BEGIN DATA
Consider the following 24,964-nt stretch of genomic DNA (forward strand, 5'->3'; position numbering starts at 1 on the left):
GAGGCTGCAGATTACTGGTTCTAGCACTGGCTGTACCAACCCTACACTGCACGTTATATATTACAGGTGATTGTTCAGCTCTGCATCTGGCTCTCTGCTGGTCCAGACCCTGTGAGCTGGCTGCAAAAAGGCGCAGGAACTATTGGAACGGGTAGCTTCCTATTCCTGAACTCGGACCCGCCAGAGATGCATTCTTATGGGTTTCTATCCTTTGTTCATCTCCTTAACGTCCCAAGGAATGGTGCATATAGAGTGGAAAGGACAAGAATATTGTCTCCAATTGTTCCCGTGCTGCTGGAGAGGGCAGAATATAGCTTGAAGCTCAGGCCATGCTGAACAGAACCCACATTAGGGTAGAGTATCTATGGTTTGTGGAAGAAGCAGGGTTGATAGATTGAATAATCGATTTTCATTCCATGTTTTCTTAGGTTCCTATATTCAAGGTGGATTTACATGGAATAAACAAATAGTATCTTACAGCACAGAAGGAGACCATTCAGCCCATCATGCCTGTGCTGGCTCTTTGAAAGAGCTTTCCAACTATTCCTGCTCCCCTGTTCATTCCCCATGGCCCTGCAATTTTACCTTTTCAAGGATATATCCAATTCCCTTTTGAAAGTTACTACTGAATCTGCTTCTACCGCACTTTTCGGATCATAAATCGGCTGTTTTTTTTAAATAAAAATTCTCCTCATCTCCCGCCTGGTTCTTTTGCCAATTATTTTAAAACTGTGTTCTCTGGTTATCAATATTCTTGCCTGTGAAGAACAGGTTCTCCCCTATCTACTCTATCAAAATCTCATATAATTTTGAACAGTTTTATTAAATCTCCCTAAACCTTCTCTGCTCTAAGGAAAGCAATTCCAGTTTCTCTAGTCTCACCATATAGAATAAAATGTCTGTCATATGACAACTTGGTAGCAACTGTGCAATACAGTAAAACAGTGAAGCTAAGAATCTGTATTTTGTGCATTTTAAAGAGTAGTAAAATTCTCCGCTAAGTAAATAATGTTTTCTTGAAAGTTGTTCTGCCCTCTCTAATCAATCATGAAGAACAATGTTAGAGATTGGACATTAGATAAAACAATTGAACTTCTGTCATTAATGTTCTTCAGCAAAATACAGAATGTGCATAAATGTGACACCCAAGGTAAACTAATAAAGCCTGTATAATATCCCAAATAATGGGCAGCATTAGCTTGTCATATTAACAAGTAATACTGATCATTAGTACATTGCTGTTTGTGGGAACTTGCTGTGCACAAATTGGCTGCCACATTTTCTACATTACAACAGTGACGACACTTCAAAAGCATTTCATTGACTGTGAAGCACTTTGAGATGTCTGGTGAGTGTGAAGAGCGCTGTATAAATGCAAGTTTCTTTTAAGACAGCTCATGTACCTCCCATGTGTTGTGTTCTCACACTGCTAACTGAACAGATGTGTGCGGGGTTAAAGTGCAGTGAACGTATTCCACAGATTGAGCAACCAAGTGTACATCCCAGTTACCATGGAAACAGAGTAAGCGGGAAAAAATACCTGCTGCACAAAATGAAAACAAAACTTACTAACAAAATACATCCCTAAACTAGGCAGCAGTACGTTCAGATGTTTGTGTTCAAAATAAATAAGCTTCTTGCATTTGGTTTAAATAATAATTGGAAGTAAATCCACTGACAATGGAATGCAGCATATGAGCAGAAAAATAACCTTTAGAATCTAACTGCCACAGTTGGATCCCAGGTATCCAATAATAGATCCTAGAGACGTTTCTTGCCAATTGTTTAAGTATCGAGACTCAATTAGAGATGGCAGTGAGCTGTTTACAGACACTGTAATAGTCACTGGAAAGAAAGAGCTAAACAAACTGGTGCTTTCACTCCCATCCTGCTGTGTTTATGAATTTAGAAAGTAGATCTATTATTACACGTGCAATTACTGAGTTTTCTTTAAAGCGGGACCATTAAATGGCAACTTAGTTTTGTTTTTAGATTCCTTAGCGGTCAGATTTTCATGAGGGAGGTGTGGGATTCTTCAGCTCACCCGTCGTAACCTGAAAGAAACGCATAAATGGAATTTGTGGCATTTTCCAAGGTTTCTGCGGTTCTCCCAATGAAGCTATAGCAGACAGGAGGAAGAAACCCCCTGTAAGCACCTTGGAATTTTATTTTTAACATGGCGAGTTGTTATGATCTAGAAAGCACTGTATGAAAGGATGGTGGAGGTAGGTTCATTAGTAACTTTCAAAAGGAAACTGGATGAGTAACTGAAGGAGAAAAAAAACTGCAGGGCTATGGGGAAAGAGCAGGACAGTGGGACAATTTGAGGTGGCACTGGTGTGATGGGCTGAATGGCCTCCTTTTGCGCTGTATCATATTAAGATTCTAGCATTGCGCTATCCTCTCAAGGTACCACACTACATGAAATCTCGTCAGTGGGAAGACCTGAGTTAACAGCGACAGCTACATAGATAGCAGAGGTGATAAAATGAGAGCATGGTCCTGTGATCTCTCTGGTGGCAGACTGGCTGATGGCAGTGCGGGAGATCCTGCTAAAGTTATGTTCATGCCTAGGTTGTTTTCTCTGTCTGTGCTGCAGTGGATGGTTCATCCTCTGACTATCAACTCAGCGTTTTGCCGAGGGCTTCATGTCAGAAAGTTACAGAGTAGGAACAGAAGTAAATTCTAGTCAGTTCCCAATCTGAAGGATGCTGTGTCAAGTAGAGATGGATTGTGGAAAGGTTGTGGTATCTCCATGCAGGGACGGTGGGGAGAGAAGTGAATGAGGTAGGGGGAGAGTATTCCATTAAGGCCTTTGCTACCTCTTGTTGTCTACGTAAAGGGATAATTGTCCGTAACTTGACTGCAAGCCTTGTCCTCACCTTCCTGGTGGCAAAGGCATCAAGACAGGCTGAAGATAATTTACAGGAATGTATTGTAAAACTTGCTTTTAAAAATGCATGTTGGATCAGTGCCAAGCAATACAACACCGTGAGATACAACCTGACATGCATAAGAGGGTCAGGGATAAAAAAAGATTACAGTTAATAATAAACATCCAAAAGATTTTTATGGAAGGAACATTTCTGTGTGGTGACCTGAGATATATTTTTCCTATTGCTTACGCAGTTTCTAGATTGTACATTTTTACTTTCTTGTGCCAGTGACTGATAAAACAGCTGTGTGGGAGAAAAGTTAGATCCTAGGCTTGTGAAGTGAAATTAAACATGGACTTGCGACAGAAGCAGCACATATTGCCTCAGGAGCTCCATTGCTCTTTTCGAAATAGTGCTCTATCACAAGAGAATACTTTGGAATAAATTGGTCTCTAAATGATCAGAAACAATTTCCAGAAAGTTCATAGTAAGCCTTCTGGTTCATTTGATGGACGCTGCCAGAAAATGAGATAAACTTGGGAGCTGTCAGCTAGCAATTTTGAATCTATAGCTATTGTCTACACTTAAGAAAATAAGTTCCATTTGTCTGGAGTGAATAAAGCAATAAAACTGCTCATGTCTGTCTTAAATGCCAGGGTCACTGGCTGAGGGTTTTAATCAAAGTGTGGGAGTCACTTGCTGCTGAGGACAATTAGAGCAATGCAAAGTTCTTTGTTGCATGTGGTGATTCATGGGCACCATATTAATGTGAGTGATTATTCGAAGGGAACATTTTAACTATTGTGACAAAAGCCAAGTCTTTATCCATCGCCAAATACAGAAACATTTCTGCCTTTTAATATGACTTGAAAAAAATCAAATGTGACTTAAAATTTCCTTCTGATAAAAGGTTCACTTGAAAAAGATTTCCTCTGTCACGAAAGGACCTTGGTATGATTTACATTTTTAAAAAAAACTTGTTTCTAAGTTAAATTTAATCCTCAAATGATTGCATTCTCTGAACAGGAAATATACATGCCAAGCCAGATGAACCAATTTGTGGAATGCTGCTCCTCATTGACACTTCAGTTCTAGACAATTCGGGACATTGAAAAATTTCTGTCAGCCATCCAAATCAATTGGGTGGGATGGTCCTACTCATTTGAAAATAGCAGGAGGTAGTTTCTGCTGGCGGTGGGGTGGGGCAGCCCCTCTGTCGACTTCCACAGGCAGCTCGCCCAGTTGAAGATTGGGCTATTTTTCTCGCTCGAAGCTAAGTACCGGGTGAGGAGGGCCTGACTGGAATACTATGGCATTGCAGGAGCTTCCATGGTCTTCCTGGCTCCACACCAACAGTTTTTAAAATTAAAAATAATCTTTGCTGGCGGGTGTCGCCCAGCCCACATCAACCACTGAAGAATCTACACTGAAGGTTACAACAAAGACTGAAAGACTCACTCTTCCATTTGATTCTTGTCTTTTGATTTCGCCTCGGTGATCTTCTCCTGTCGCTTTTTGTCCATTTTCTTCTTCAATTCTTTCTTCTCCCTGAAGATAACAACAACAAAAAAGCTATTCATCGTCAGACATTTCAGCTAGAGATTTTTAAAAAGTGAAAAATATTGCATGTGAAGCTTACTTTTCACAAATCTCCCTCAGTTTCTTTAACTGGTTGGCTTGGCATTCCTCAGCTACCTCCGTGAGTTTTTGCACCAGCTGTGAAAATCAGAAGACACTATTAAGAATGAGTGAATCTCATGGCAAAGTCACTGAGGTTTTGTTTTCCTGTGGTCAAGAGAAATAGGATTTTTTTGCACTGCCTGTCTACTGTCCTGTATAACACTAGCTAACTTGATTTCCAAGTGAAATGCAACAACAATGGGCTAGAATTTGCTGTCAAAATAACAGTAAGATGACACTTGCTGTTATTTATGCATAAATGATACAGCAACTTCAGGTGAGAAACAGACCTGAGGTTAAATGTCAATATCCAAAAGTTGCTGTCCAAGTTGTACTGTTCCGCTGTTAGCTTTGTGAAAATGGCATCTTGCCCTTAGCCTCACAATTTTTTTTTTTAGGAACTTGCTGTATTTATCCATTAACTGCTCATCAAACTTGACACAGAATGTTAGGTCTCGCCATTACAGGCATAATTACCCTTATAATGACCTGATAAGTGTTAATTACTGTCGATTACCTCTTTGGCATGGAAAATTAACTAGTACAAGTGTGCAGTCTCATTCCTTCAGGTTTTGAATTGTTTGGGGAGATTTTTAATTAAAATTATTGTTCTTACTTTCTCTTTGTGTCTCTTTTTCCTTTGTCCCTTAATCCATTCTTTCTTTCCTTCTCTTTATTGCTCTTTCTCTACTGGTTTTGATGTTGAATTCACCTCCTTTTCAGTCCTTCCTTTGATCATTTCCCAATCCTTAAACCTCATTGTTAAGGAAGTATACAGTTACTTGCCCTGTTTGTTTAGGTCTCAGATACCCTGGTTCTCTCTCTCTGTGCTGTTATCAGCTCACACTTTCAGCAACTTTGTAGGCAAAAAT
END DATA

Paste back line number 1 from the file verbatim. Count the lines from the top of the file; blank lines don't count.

Consider the following 24,964-nt stretch of genomic DNA (forward strand, 5'->3'; position numbering starts at 1 on the left):